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Petra by candlelight. Jordan’s most important historical site, Petra, is the ancient capital of the Nabatean Kingdom, which dates back to 300 BC. Many buildings, such as the Greek-style Treasury, are carved into the red rock face, earning the city the nickname “The Rose City.” Three nights a week, Petra is illuminated by thousands of candles. It’s an evening show for tourists, rather than a religious or cultural ceremony, but it’s an evening that will be etched into Johan’s memory forever. The ceremony begins with a candlelit walk along the narrow pathway between the Siq and the Treasury. As Johan is led through the valley, there’s complete silence. Mobile phones and talking are forbidden. “Leaving the lights of Wadi Musa behind to enter the dark valley in silence is magical,” he says. Emerging from the darkness of the valley, he finds Treasury Plaza illuminated by 1,800 candles, throwing dramatic shadows onto the ancient stone façade. A Bedouin musician plays the pipe, as participants are momentarily transported back centuries in time. After the ceremony, he experiences traditional Jordanian hospitality over a cup of tea, while he listens to a local storyteller.

Wading through Wadi Mujib. It’s only when they reach a flooded valley that Johan finds out his guide is afraid of water, while they are hiking through Wadi Mujib, a narrow valley near the Dead Sea. Johan decides to push through without his guide and wades through the water on his own. It’s not recommended to hike through the canyons alone, but his guide promises him that he’ll run into other tourists. As he scrambles over rocks and climbs over powerful waterfalls, the water level rises from around his knees to around his chin. Fortunately, he runs into a different guide in Wadi Mujib, who leads him through the rest of the hike.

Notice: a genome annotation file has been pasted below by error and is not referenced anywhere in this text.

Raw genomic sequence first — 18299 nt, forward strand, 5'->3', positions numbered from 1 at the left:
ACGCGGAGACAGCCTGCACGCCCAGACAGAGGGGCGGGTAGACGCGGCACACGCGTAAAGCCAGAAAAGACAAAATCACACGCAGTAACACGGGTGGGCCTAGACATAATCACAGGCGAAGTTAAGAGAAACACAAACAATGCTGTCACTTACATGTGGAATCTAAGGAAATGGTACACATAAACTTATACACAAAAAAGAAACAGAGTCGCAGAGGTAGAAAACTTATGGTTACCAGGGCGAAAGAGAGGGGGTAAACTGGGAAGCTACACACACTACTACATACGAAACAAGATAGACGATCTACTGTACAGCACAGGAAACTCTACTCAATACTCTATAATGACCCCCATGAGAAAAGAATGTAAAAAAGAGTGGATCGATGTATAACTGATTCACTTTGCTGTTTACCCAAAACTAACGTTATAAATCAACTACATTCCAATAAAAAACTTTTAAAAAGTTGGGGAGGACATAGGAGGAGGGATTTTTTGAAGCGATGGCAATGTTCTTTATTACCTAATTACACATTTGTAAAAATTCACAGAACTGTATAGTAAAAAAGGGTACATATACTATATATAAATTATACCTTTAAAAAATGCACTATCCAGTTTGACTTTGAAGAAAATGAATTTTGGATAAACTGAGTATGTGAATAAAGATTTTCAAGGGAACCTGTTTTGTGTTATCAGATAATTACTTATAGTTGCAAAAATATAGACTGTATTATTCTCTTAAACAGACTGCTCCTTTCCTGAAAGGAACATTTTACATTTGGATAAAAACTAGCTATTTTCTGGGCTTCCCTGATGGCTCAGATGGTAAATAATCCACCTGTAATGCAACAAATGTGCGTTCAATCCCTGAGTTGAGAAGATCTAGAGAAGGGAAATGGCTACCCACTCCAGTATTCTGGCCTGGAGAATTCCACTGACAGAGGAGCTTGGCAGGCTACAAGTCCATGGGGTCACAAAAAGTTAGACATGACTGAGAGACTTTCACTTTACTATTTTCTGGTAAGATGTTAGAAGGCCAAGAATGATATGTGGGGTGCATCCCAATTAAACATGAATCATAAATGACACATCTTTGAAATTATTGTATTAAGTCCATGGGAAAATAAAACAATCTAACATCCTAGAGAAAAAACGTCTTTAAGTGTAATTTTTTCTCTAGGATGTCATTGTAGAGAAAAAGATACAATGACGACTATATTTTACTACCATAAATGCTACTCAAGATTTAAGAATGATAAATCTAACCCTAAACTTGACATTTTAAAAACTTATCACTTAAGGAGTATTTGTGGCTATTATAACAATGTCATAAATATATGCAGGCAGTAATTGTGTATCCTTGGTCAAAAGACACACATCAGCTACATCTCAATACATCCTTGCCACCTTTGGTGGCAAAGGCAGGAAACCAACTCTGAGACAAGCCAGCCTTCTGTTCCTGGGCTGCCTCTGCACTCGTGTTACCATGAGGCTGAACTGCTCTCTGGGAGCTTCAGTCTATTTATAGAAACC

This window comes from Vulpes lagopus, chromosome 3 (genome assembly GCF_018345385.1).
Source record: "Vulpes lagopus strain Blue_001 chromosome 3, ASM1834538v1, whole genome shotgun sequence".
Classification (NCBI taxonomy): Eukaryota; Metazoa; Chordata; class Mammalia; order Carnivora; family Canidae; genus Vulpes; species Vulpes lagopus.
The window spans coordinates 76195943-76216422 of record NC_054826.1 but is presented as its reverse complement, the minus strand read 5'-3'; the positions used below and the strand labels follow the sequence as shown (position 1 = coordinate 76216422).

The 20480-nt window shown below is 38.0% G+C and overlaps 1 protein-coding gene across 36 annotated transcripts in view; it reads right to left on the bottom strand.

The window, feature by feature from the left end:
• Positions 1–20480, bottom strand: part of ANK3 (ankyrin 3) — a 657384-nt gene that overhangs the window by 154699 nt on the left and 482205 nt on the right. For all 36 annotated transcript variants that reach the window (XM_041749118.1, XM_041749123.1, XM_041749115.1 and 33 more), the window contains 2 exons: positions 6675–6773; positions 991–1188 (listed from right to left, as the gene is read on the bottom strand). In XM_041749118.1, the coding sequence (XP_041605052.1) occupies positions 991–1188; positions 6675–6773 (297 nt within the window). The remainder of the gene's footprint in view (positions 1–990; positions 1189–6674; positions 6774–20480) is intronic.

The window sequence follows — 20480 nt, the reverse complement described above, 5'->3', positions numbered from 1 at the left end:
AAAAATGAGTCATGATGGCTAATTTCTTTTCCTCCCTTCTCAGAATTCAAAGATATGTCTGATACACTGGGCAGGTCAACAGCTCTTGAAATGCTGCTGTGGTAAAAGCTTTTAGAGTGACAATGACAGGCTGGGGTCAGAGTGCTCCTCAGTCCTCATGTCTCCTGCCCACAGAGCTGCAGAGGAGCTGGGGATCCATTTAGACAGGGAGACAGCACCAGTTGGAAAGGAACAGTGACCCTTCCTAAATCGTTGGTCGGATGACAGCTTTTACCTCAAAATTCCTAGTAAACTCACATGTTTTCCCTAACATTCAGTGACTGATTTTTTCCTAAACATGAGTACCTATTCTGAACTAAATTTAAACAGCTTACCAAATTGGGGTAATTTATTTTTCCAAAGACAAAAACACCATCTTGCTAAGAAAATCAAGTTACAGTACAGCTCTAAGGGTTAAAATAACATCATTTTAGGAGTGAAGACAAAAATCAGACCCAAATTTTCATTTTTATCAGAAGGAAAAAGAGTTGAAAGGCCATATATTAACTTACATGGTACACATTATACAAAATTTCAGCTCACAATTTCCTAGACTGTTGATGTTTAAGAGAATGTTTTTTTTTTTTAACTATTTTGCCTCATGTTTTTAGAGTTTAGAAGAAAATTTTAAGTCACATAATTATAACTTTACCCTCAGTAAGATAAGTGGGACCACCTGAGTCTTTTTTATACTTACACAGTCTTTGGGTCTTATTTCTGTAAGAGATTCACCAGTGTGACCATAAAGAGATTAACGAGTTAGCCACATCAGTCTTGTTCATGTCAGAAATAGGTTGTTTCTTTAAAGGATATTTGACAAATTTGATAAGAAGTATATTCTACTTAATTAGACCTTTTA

Left in awe of the country’s landscapes, ancient history and culture, the warmth of the Jordanian people is what left the most impact. “I arrived in Jordan with a prejudice about the country and the culture, but it happened to be a false one. People are so charming and welcoming; they truly want to share their culture with you. I think every single country has something unique to offer, and I want to see all of that, all around the globe.”

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Photography by: Johan Lolos | johanlolos.com

The Wanderlist with G Adventures

This story appears in “Global Generation” Volume 01

You don’t have to quit your job to see the world, but you also don’t have to spend your vacation days in a blur of frantic border-hopping. Discerning travelers are taking it slow and diving deeper into destinations for more memorable journeys. Travel is the perfect time to remind yourself of how enormous the world is and how small we are, while walking through the treetops of a Costa Rican cloud forest or from the top tier of a seven-tier waterfall in Thailand. It’s the perfect time to witness devotion in the temples and shrines of Southeast Asia, in the legacies of Moorish conquerors in Spain or in the eyes and feet of passionate tango dancers in Buenos Aires, who have spent years perfecting their craft. It’s time to swallow your pride and practice your rusty Spanish or speak your first few, tentative words in Thai.